Grade: D

Feb. 18 – Browns release Jamal Lewis
Everyone could see this move coming a mile away. Lewis wasn’t performing, and he wasn’t happy. He was due to earn $3.9M in 2010 and he just isn’t worth it anymore. It created a gaping hole at running back, which the undersized Jerome Harrison can’t fill on his own, but it was a necessary decision.
Grade: A

March 4Browns don’t offer tender to Brodney Pool; becomes free agent
Not bringing back an injury-prone safety who’s coming off a concussion walk can’t be viewed as a terrible decision, but it certainly couldn’t have hurt to offer him his 2nd-round tender and then attempt to pull off a trade. When healthy, Pool is a quality starting free safety and it looks as though he’ll get an opportunity to prove himself with the Jets.
Grade: C

March 4Browns trade Corey Williams to Lions for 5th-round pick
Aside from Shaun Rogers, Williams was easily the Browns next most productive defensive lineman over the past two seasons. He adjusted nicely to playing defensive end in their 3-4 scheme and was an anchor on the defensive line. ProFootbalFocus’ grading system rated him the 3rd best 3-4 defensive end in 2009. And all they could get in return was a 5th-round choice? Assuming that really was all that was being offered for Williams, the smart move would have been to keep him around. The Browns aren’t exactly bursting at the seams with talented defensive players, so why dump one for a 5th-round pick?
Grade: F

March 9 – Browns release Derek Anderson
This was an unfortunate, but necessary, move. It’s not easy to release a 26-year-old former Pro Bowl quarterback, but Anderson simply hasn’t lived up to expectations the past two seasons. He was due a $2M roster bonus on March 19, and it didn’t look like anyone was going to be interested in pulling the trigger on a trade for an overpriced backup.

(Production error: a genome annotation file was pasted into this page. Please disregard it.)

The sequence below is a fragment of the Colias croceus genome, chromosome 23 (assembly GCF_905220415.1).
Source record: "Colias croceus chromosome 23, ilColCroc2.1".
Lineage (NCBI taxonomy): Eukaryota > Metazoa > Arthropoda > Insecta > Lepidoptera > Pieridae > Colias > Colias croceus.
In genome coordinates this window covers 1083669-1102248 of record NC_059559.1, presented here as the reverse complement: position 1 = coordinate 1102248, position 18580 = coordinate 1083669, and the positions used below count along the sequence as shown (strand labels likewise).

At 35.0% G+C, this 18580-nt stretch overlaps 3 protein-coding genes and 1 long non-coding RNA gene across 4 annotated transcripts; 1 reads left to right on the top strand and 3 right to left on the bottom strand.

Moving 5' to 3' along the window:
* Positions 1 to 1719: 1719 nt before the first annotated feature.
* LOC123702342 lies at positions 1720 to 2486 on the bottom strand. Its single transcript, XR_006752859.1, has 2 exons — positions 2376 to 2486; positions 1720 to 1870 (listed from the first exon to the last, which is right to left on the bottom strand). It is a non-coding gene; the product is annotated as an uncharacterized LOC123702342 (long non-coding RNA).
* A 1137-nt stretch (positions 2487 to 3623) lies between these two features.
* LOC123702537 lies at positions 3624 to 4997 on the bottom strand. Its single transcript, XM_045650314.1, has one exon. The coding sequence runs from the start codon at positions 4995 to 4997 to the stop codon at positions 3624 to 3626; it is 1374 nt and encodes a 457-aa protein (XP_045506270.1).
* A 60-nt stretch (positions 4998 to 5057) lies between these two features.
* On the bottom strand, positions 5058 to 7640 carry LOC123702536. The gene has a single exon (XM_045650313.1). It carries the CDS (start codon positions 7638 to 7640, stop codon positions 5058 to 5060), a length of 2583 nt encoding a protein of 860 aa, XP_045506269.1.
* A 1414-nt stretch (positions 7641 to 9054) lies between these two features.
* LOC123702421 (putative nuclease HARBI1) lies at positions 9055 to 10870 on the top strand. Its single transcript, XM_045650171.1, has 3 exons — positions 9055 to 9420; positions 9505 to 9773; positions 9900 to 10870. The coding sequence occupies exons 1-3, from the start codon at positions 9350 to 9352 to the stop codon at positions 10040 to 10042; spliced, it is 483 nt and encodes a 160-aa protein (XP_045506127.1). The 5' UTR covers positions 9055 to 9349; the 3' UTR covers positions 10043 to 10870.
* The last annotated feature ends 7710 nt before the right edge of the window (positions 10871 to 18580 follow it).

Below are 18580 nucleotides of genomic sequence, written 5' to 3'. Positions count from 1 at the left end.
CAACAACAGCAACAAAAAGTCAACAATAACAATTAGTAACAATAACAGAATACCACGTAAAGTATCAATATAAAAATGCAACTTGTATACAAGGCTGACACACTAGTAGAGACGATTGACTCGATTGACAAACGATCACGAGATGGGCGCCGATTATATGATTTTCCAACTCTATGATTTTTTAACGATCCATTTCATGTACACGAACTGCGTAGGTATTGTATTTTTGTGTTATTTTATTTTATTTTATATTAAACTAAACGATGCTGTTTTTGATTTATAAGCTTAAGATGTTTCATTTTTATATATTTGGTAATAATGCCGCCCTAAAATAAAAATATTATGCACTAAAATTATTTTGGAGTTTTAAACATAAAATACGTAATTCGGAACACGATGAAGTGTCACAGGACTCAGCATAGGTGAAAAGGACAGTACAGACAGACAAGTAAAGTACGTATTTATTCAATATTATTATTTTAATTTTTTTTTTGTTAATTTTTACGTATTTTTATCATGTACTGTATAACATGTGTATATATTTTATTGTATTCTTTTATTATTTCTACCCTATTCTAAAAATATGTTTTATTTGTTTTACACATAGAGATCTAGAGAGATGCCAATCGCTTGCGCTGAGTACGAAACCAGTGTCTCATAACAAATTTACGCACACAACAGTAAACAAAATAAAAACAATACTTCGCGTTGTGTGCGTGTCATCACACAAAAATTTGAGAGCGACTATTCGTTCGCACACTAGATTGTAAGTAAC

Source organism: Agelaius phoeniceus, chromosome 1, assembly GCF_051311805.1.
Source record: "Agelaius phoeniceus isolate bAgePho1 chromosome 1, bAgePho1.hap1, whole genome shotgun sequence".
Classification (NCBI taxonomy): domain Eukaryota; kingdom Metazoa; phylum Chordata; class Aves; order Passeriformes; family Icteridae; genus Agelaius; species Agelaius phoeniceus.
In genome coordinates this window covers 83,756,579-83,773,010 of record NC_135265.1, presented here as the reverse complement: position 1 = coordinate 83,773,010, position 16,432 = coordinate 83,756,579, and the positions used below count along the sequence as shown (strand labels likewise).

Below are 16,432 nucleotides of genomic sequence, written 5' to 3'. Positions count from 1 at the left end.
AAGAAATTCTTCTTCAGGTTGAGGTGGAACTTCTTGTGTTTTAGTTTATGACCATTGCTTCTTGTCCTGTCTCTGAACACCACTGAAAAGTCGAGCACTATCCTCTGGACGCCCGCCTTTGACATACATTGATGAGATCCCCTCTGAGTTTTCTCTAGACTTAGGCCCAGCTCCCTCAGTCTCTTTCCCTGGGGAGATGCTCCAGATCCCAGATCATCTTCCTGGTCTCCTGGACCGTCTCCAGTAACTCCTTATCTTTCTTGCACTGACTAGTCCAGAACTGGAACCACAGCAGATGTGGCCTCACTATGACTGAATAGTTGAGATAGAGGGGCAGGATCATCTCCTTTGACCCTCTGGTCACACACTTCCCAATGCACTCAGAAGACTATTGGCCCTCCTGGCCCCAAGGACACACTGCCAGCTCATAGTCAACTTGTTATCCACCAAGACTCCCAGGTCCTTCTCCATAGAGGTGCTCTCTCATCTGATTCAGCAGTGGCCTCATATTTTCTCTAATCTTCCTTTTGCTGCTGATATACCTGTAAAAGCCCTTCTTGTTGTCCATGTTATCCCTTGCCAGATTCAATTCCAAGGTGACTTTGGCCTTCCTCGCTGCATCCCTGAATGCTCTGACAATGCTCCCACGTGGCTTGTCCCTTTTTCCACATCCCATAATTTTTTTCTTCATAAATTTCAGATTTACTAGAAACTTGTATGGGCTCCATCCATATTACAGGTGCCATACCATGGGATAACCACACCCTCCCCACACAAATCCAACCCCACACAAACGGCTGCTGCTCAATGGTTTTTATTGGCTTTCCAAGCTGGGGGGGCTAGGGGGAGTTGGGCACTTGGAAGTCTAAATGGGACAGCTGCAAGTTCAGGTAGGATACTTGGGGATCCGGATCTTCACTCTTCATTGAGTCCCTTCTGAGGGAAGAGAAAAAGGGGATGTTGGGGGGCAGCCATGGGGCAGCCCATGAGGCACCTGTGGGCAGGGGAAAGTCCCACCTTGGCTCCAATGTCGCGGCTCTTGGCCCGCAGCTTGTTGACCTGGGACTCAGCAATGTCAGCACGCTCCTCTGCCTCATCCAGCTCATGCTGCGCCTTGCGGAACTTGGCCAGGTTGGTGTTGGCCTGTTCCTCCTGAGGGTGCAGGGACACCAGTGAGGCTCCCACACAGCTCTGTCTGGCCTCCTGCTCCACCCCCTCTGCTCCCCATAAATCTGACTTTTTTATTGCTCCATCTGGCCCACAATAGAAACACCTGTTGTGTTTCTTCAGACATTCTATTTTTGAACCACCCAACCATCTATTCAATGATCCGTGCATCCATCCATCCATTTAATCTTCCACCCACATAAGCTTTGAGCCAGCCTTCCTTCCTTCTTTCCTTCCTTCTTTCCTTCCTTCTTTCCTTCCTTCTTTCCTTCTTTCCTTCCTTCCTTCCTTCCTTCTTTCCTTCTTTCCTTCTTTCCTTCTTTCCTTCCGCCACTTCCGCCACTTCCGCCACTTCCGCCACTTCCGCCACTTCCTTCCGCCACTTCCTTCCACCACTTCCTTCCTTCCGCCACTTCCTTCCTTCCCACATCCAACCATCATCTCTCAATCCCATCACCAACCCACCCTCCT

Grade: A-

March 14 – Browns trade Brady Quinn to Broncos
I’ve said it before, and I’ll say it again. You cannot judge a quarterback based on 12 starts. And you certainly can’t judge him based on 12 starts during which he was surrounded by absolutely no talent. I’m not saying Quinn will become the next John Elway in Denver, but he deserved another shot with the Browns. In return the Browns received Peyton Hillis (a backup FB/RB), a 2011 6th-round draft pick and a conditional pick in 2012.
Grade: F

March 14 – Browns trade Kamerion Wimbley to Raiders for 3rd-round pick
While trading your best pass-rusher is rarely a good idea, this won’t be a crippling move for the Browns defense. Matt Roth and David Bowens are capable starting linebackers and the coaching staff is also high on Marcus Benard. The addition of the 3rd-round pick give the Browns five in the top 100, which will help them retool a roster which is depleted of talent.
Grade: B

Clearly Holmgren’s strategy here is to make the Browns “his” team. If owner Randy Lerner is willing to be patient it could work out in the end, afterall Holmgren has been to three Super Bowls. However, he went to those Super Bowls as a coach. As a GM in Seattle he struggled and was eventually demoted. At this point he’s committed himself to a 3-year rebuilding project, if not longer. Its too early to give him a failing grade across the board, but its certainly possible that he’ll leave the Browns worse off than when he took over. As the roster stands today on March 15, its hard to imagine the Browns winning more than one or two games, with the distinct possibility that they go 0-16.

Overall Mid-Offseason Grade: C-

Posted on by Ryan McCrystal in 2010 NFL Draft, Browns, Free Agency Comments Off